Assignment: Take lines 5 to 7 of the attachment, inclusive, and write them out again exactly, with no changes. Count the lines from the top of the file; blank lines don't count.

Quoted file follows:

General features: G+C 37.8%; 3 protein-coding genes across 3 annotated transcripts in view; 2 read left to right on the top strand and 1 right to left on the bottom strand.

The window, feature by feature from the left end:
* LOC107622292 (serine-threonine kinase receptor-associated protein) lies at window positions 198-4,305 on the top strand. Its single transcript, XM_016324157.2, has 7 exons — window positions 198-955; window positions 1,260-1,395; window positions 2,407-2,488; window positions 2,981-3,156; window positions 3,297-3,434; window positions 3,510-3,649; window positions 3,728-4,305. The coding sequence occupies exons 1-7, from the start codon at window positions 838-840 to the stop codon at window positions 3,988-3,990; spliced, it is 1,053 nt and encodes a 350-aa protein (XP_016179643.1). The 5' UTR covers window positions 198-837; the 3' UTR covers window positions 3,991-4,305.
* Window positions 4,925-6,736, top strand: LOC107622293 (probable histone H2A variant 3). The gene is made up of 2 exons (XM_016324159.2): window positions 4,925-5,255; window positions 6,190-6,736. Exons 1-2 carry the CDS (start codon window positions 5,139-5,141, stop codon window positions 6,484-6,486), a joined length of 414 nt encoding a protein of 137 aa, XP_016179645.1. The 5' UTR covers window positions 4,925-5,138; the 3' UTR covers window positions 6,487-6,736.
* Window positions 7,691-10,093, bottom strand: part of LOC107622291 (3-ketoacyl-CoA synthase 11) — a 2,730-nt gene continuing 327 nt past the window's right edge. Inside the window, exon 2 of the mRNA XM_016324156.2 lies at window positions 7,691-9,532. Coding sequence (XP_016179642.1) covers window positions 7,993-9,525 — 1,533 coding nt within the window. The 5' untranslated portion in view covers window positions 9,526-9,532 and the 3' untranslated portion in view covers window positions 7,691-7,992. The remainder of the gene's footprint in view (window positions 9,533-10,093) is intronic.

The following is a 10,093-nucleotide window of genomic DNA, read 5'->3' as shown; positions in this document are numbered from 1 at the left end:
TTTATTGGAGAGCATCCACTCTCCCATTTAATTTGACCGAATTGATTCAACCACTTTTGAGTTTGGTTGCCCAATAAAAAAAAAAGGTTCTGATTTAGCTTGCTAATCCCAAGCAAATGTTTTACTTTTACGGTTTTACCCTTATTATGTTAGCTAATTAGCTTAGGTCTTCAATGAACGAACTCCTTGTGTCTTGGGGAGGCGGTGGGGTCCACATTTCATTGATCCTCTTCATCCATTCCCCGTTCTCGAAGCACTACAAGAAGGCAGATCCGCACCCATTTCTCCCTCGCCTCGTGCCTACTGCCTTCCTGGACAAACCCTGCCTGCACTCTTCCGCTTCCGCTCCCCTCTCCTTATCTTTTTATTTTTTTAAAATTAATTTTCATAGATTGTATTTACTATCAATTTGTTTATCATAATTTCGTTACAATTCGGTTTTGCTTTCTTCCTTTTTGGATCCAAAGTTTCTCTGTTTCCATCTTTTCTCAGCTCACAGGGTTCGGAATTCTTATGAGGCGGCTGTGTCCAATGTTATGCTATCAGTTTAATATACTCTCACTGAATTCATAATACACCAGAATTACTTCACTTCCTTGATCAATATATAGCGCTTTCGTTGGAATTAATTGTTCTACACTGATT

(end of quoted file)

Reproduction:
* Window positions 7,691-10,093, bottom strand: part of LOC107622291 (3-ketoacyl-CoA synthase 11) — a 2,730-nt gene continuing 327 nt past the window's right edge. Inside the window, exon 2 of the mRNA XM_016324156.2 lies at window positions 7,691-9,532. Coding sequence (XP_016179642.1) covers window positions 7,993-9,525 — 1,533 coding nt within the window. The 5' untranslated portion in view covers window positions 9,526-9,532 and the 3' untranslated portion in view covers window positions 7,691-7,992. The remainder of the gene's footprint in view (window positions 9,533-10,093) is intronic.

The following is a 10,093-nucleotide window of genomic DNA, read 5'->3' as shown; positions in this document are numbered from 1 at the left end:
TTTATTGGAGAGCATCCACTCTCCCATTTAATTTGACCGAATTGATTCAACCACTTTTGAGTTTGGTTGCCCAATAAAAAAAAAAGGTTCTGATTTAGCTTGCTAATCCCAAGCAAATGTTTTACTTTTACGGTTTTACCCTTATTATGTTAGCTAATTAGCTTAGGTCTTCAATGAACGAACTCCTTGTGTCTTGGGGAGGCGGTGGGGTCCACATTTCATTGATCCTCTTCATCCATTCCCCGTTCTCGAAGCACTACAAGAAGGCAGATCCGCACCCATTTCTCCCTCGCCTCGTGCCTACTGCCTTCCTGGACAAACCCTGCCTGCACTCTTCCGCTTCCGCTCCCCTCTCCTTATCTTTTTATTTTTTTAAAATTAATTTTCATAGATTGTATTTACTATCAATTTGTTTATCATAATTTCGTTACAATTCGGTTTTGCTTTCTTCCTTTTTGGATCCAAAGTTTCTCTGTTTCCATCTTTTCTCAGCTCACAGGGTTCGGAATTCTTATGAGGCGGCTGTGTCCAATGTTATGCTATCAGTTTAATATACTCTCACTGAATTCATAATACACCAGAATTACTTCACTTCCTTGATCAATATATAGCGCTTTCGTTGGAATTAATTGTTCTACACTGATT